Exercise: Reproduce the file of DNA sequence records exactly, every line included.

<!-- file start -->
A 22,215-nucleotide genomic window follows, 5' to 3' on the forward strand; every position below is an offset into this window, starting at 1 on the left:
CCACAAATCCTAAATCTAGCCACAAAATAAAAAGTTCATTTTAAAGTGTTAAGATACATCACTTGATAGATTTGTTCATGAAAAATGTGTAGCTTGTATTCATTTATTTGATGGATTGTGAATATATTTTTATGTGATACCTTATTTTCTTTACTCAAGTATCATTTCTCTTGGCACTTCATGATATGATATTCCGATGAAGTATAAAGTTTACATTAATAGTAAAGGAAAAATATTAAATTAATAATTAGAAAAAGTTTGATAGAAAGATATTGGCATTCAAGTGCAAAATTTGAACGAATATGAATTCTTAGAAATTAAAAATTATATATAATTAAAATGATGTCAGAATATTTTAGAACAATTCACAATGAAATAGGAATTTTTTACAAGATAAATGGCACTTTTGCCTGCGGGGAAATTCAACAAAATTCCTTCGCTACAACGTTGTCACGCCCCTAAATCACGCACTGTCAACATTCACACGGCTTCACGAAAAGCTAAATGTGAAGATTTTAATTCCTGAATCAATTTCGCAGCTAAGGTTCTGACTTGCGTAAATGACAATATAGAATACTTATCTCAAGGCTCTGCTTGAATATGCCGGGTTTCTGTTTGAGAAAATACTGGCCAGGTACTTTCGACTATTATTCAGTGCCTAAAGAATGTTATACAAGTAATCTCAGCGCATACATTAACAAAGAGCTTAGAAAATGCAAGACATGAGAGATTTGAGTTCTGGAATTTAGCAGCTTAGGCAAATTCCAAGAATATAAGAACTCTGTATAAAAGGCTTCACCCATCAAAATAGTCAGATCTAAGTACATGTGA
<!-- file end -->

A 22,215-nucleotide genomic window follows, 5' to 3' on the forward strand; every position below is an offset into this window, starting at 1 on the left:
CCACAAATCCTAAATCTAGCCACAAAATAAAAAGTTCATTTTAAAGTGTTAAGATACATCACTTGATAGATTTGTTCATGAAAAATGTGTAGCTTGTATTCATTTATTTGATGGATTGTGAATATATTTTTATGTGATACCTTATTTTCTTTACTCAAGTATCATTTCTCTTGGCACTTCATGATATGATATTCCGATGAAGTATAAAGTTTACATTAATAGTAAAGGAAAAATATTAAATTAATAATTAGAAAAAGTTTGATAGAAAGATATTGGCATTCAAGTGCAAAATTTGAACGAATATGAATTCTTAGAAATTAAAAATTATATATAATTAAAATGATGTCAGAATATTTTAGAACAATTCACAATGAAATAGGAATTTTTTACAAGATAAATGGCACTTTTGCCTGCGGGGAAATTCAACAAAATTCCTTCGCTACAACGTTGTCACGCCCCTAAATCACGCACTGTCAACATTCACACGGCTTCACGAAAAGCTAAATGTGAAGATTTTAATTCCTGAATCAATTTCGCAGCTAAGGTTCTGACTTGCGTAAATGACAATATAGAATACTTATCTCAAGGCTCTGCTTGAATATGCCGGGTTTCTGTTTGAGAAAATACTGGCCAGGTACTTTCGACTATTATTCAGTGCCTAAAGAATGTTATACAAGTAATCTCAGCGCATACATTAACAAAGAGCTTAGAAAATGCAAGACATGAGAGATTTGAGTTCTGGAATTTAGCAGCTTAGGCAAATTCCAAGAATATAAGAACTCTGTATAAAAGGCTTCACCCATCAAAATAGTCAGATCTAAGTACATGTGA